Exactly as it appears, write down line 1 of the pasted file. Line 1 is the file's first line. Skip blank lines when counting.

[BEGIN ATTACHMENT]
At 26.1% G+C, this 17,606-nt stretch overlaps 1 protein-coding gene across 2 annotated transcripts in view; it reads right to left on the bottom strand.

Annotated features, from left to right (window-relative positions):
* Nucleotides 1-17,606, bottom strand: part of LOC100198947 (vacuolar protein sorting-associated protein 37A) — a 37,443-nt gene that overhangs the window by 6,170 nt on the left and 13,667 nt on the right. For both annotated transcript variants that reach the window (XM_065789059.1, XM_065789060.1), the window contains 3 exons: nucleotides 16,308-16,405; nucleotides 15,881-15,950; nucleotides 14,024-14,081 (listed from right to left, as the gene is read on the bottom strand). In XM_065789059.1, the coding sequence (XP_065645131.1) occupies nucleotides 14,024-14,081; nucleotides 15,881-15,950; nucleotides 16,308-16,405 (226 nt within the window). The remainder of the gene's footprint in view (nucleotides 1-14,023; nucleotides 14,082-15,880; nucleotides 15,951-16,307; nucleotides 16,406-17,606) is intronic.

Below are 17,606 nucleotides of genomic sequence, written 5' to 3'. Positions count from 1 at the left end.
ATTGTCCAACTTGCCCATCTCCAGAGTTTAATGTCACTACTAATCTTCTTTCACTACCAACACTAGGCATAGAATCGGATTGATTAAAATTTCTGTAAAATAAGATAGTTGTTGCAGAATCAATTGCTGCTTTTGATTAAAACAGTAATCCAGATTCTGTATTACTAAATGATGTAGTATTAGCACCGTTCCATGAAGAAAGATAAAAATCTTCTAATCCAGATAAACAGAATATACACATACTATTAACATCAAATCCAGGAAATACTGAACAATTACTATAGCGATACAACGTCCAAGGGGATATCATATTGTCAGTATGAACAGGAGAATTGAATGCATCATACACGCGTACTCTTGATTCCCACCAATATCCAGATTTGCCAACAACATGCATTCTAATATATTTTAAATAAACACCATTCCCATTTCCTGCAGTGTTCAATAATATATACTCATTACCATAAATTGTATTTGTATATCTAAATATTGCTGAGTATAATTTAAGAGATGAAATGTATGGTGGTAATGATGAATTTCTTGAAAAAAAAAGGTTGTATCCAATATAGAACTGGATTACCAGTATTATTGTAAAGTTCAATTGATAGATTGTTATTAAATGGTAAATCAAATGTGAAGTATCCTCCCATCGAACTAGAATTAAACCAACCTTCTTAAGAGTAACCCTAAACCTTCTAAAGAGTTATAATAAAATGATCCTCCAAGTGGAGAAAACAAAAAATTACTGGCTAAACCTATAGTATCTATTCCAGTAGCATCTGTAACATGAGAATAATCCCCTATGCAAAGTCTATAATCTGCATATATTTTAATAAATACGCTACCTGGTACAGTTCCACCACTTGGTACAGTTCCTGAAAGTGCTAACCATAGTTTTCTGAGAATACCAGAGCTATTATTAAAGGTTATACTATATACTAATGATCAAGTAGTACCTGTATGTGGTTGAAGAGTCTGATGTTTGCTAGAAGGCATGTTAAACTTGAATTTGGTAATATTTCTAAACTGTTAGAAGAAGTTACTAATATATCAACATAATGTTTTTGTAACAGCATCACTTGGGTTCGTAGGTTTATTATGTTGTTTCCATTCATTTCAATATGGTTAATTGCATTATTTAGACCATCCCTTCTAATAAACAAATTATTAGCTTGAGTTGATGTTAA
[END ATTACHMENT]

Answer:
At 26.1% G+C, this 17,606-nt stretch overlaps 1 protein-coding gene across 2 annotated transcripts in view; it reads right to left on the bottom strand.